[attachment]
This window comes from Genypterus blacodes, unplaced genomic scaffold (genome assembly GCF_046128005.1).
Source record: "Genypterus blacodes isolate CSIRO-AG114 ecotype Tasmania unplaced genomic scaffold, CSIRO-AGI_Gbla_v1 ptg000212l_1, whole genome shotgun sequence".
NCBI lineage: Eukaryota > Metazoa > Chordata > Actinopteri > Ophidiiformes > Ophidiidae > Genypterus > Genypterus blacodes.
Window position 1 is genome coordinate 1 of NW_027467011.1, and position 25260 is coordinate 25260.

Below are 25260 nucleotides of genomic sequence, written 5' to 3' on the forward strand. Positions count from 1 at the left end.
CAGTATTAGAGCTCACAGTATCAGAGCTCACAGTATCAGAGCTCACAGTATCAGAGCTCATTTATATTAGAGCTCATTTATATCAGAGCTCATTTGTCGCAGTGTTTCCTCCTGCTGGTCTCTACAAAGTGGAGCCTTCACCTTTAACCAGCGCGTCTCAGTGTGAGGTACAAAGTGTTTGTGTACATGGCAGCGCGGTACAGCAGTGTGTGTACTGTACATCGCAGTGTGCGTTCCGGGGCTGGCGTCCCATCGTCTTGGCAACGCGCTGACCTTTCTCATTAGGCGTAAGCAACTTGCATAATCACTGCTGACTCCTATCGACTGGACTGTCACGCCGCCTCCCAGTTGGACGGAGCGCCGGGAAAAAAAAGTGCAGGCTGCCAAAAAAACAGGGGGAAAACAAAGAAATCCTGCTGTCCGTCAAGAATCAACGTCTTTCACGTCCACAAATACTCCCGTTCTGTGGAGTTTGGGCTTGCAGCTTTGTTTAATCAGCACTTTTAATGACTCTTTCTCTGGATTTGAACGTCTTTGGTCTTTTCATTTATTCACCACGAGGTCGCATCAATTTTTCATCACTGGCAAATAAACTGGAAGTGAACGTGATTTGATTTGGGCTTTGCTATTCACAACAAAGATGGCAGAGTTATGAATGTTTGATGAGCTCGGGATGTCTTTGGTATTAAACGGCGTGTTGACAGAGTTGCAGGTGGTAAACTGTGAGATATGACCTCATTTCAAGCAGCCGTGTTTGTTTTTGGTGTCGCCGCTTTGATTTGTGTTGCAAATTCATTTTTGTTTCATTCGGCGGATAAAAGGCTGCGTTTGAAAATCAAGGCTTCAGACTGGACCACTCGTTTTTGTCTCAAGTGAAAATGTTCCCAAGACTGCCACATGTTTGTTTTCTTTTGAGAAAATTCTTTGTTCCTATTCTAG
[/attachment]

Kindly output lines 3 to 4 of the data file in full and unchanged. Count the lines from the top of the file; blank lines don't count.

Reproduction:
NCBI lineage: Eukaryota > Metazoa > Chordata > Actinopteri > Ophidiiformes > Ophidiidae > Genypterus > Genypterus blacodes.
Window position 1 is genome coordinate 1 of NW_027467011.1, and position 25260 is coordinate 25260.